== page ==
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The effects of vitamin D supplementation on frailty in older adults at risk for falls
BMC Geriatrics volume 22, Article number: 312 (2022)
Yurun Cai, Amal A. Wanigatunga, Christine M. Mitchell, Jacek K. Urbanek, Edgar R. Miller III, Stephen P. Juraschek, Erin D. Michos, Rita R. Kalyani, David L. Roth, Lawrence J. Appel & Jennifer A. Schrack
Risks if initially had 20-29 ng level of vitamin D
Low serum 25-hydroxyvitamin D [25(OH)D] level is associated with a greater risk of frailty, but the effects of daily vitamin D supplementation on frailty are uncertain. This secondary analysis aimed to examine the effects of vitamin D supplementation on frailty using data from the Study To Understand Fall Reduction and Vitamin D in You (STURDY).
The STURDY trial, a two-stage Bayesian, response-adaptive, randomized controlled trial, enrolled 688 community-dwelling adults aged ≥ 70 years with a low serum 25(OH)D level (10–29 ng/mL) and elevated fall risk. Participants were initially randomized to 200 IU/d (control dose; n = 339) or a higher dose (1000 IU/d, 2000 IU/d, or 4000 IU/d; n = 349) of vitamin D3. Once the 1000 IU/d was selected as the best higher dose, other higher dose groups were reassigned to the 1000 IU/d group and new enrollees were randomized 1:1 to 1000 IU/d or control group. Data were collected at baseline, 3, 12, and 24 months. Frailty phenotype was based on number of the following conditions: unintentional weight loss, exhaustion, slowness, low activity, and weakness (≥ 3 conditions as frail, 1 or 2 as pre-frail, and 0 as robust). Cox proportional hazard models estimated the risk of developing frailty, or improving or worsening frailty status at follow-up. All models were adjusted for demographics, health conditions, and further stratified by baseline serum 25(OH)D level (insufficiency (20–29 ng/mL) vs. deficiency (10–19 ng/mL)).
Among 687 participants (mean age 77.1 ± 5.4, 44% women) with frailty assessment at baseline, 208 (30%) were robust, 402 (59%) were pre-frail, and 77 (11%) were frail. Overall, there was no significant difference in risk of frailty outcomes comparing the pooled higher doses (PHD; ≥ 1000 IU/d) vs. 200 IU/d. When comparing each higher dose vs. 200 IU/d, the 2000 IU/d group had nearly double the risk of worsening frailty status (HR = 1.89, 95% CI: 1.13–3.16), while the 4000 IU/d group had a lower risk of developing frailty (HR = 0.22, 95% CI: 0.05–0.97). There were no significant associations between vitamin D doses and frailty status in the analyses stratified by baseline serum 25(OH)D level.
High dose vitamin D supplementation did not prevent frailty. Significant subgroup findings might be the results of type 1 error.
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VitaminDWiki pages with FRAILITY in title (16 as of Sept 2022)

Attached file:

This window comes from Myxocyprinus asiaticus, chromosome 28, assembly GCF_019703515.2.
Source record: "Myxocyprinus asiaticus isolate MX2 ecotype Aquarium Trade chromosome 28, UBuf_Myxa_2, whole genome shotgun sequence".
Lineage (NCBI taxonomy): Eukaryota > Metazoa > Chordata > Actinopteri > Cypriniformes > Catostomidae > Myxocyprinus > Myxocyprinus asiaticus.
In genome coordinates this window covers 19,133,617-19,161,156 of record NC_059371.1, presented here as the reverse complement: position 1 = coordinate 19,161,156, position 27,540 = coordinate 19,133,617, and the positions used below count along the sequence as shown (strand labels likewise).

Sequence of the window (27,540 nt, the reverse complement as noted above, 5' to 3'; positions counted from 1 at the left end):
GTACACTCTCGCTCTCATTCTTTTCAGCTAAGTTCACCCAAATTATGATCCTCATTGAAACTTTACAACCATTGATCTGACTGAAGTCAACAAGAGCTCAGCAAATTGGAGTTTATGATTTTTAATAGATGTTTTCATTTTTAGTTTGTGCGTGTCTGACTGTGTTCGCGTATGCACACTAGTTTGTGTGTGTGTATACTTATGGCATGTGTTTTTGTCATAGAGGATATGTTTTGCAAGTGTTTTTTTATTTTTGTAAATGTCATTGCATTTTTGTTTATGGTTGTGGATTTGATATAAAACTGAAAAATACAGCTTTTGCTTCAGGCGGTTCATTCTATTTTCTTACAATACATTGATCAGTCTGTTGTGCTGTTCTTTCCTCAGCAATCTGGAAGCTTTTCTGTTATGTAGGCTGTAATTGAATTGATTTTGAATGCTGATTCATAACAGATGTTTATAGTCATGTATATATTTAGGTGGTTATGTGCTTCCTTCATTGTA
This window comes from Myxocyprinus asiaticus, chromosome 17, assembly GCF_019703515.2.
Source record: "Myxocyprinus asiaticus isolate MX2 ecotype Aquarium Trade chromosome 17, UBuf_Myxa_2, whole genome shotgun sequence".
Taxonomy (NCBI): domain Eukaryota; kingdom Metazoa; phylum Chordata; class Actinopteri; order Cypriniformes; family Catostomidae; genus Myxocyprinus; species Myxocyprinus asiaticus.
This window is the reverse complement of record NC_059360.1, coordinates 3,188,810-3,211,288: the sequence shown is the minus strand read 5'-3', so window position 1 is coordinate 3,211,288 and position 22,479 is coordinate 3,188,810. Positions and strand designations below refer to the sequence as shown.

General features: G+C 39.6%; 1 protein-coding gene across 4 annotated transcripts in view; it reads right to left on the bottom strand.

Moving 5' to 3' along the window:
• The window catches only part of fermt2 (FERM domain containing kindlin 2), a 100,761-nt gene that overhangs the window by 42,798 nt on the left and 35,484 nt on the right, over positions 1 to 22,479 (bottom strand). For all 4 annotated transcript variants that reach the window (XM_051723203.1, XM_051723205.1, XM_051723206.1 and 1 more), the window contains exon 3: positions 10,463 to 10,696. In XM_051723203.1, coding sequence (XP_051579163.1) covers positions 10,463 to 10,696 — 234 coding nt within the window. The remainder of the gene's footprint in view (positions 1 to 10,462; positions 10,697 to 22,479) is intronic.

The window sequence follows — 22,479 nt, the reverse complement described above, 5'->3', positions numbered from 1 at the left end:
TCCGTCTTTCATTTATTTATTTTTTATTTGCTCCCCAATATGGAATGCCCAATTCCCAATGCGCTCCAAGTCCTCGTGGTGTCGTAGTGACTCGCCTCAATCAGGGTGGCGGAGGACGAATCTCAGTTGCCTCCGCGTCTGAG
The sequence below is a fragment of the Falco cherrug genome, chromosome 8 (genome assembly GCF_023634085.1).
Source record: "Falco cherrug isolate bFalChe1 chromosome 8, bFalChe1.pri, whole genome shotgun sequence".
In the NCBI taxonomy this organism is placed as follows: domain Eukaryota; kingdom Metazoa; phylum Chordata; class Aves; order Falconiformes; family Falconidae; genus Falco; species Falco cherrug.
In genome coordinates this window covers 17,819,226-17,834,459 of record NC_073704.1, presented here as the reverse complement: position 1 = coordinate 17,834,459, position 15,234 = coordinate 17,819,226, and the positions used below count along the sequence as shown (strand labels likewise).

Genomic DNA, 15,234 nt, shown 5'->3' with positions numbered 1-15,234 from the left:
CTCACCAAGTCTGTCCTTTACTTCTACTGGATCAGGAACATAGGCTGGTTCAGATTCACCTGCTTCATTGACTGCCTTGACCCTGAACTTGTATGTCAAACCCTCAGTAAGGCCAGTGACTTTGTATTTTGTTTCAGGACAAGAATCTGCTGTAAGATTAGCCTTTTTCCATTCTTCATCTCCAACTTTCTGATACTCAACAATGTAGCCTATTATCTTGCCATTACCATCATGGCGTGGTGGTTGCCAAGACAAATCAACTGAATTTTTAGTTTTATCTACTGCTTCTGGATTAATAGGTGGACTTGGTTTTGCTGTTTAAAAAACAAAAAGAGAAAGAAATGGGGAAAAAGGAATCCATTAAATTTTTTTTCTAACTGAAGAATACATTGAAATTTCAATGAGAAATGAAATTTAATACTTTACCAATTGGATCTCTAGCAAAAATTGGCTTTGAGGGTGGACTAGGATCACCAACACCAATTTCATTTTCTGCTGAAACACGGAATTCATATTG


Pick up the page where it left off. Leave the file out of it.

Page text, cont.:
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There Is No Magic Pill to Prevent Frailty—You Still Have to Eat Your Vegetables (nope) - Sept 2022
JAMA Open Network
"The Mediterranean diet has been shown to reduce incident frailty, with a pooled odds ratio of 0.44 for individuals who are most adherent to the diet."
- which is half as good as the odds ratio of 0.22 for the Vitamin D study on this page
- They state that Vitamin D does not work based on a study that used only 2,000 IU of vitamin D
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VitamaminDWiki - Falls and Fractures category
239 items in FALLS and FRACTURES
- Vitamin D and Calcium cost-effectively reduce falls and fractures – April 2019
- see also Overview Seniors and Vitamin D
- Deaths due to falls doubled in just a decade (age-adjusted, perhaps decreased vitamin D) – June 2019
- Preventing Falls in Older Adults – Vitamin D combination is the best - JAMA Meta-analysis Nov 2017
- Falls cut in half by 100,000 IU vitamin D monthly - RCT 2016
- Falls reduced by a third if achieved 40 ng level vitamin D– RCT Sept 2018
- Note: Took 6 months to get to that level. Most trials last only 3 months
- Vitamin D prevents falls – majority of meta-analyses conclude – meta-meta analysis Feb 2015
- Falls reduced by Vitamin D: 13 percent reduction if more than 700 IU – review of 38 trials – Aug 2022
Risk of Frailty reduced 4X by 4,000 IU of vitamin D – RCT April 2022
- Vitamin D and fractures – 24 meta-analyses and counting – Dec 2014
- Low trauma bone fractures in seniors – considering Vitamin D loading dose for all, without testing – Nov 2019
- Vitamin K (any amount and any kind) reduced bone fractures by 24 percent – meta-analysis – May 2019
- Hip fracture in VitaminDWiki title (73 as of April 2023) Click here for details
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